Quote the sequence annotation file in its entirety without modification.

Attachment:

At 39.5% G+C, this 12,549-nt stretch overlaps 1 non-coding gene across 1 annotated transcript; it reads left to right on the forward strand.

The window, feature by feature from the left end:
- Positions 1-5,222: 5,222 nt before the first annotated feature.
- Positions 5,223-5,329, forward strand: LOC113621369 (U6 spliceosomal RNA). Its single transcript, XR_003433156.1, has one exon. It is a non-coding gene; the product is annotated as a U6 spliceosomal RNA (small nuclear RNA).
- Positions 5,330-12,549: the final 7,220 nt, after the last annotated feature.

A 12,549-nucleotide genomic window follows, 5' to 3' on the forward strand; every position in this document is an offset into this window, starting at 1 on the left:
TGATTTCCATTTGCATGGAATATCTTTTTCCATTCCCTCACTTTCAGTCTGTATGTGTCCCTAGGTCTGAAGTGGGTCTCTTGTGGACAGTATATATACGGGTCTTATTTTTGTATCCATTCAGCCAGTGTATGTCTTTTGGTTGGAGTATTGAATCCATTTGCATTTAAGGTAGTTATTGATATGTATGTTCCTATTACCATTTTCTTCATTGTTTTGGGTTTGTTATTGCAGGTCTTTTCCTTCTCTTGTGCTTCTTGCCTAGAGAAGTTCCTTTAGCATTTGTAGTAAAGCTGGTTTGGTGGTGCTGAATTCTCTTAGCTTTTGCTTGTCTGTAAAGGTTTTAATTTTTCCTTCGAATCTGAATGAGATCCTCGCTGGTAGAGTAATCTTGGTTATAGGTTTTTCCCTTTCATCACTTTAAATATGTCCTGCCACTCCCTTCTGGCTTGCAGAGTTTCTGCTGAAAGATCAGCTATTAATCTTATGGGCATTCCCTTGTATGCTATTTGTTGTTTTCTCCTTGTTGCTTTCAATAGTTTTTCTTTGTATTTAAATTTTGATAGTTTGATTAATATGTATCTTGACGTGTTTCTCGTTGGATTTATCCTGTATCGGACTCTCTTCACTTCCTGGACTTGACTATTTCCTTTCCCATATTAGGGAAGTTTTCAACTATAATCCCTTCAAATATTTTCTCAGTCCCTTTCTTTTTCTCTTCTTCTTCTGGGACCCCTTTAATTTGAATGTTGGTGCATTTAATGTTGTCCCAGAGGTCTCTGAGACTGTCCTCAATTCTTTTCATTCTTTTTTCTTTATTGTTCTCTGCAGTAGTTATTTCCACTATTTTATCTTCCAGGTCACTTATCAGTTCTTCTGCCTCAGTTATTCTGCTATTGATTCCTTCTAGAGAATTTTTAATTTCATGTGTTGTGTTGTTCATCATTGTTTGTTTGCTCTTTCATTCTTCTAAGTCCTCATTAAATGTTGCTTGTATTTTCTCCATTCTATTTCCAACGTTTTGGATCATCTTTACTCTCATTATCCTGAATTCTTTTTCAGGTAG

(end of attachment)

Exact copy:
At 39.5% G+C, this 12,549-nt stretch overlaps 1 non-coding gene across 1 annotated transcript; it reads left to right on the forward strand.

The window, feature by feature from the left end:
- Positions 1-5,222: 5,222 nt before the first annotated feature.
- Positions 5,223-5,329, forward strand: LOC113621369 (U6 spliceosomal RNA). Its single transcript, XR_003433156.1, has one exon. It is a non-coding gene; the product is annotated as a U6 spliceosomal RNA (small nuclear RNA).
- Positions 5,330-12,549: the final 7,220 nt, after the last annotated feature.

A 12,549-nucleotide genomic window follows, 5' to 3' on the forward strand; every position in this document is an offset into this window, starting at 1 on the left:
TGATTTCCATTTGCATGGAATATCTTTTTCCATTCCCTCACTTTCAGTCTGTATGTGTCCCTAGGTCTGAAGTGGGTCTCTTGTGGACAGTATATATACGGGTCTTATTTTTGTATCCATTCAGCCAGTGTATGTCTTTTGGTTGGAGTATTGAATCCATTTGCATTTAAGGTAGTTATTGATATGTATGTTCCTATTACCATTTTCTTCATTGTTTTGGGTTTGTTATTGCAGGTCTTTTCCTTCTCTTGTGCTTCTTGCCTAGAGAAGTTCCTTTAGCATTTGTAGTAAAGCTGGTTTGGTGGTGCTGAATTCTCTTAGCTTTTGCTTGTCTGTAAAGGTTTTAATTTTTCCTTCGAATCTGAATGAGATCCTCGCTGGTAGAGTAATCTTGGTTATAGGTTTTTCCCTTTCATCACTTTAAATATGTCCTGCCACTCCCTTCTGGCTTGCAGAGTTTCTGCTGAAAGATCAGCTATTAATCTTATGGGCATTCCCTTGTATGCTATTTGTTGTTTTCTCCTTGTTGCTTTCAATAGTTTTTCTTTGTATTTAAATTTTGATAGTTTGATTAATATGTATCTTGACGTGTTTCTCGTTGGATTTATCCTGTATCGGACTCTCTTCACTTCCTGGACTTGACTATTTCCTTTCCCATATTAGGGAAGTTTTCAACTATAATCCCTTCAAATATTTTCTCAGTCCCTTTCTTTTTCTCTTCTTCTTCTGGGACCCCTTTAATTTGAATGTTGGTGCATTTAATGTTGTCCCAGAGGTCTCTGAGACTGTCCTCAATTCTTTTCATTCTTTTTTCTTTATTGTTCTCTGCAGTAGTTATTTCCACTATTTTATCTTCCAGGTCACTTATCAGTTCTTCTGCCTCAGTTATTCTGCTATTGATTCCTTCTAGAGAATTTTTAATTTCATGTGTTGTGTTGTTCATCATTGTTTGTTTGCTCTTTCATTCTTCTAAGTCCTCATTAAATGTTGCTTGTATTTTCTCCATTCTATTTCCAACGTTTTGGATCATCTTTACTCTCATTATCCTGAATTCTTTTTCAGGTAG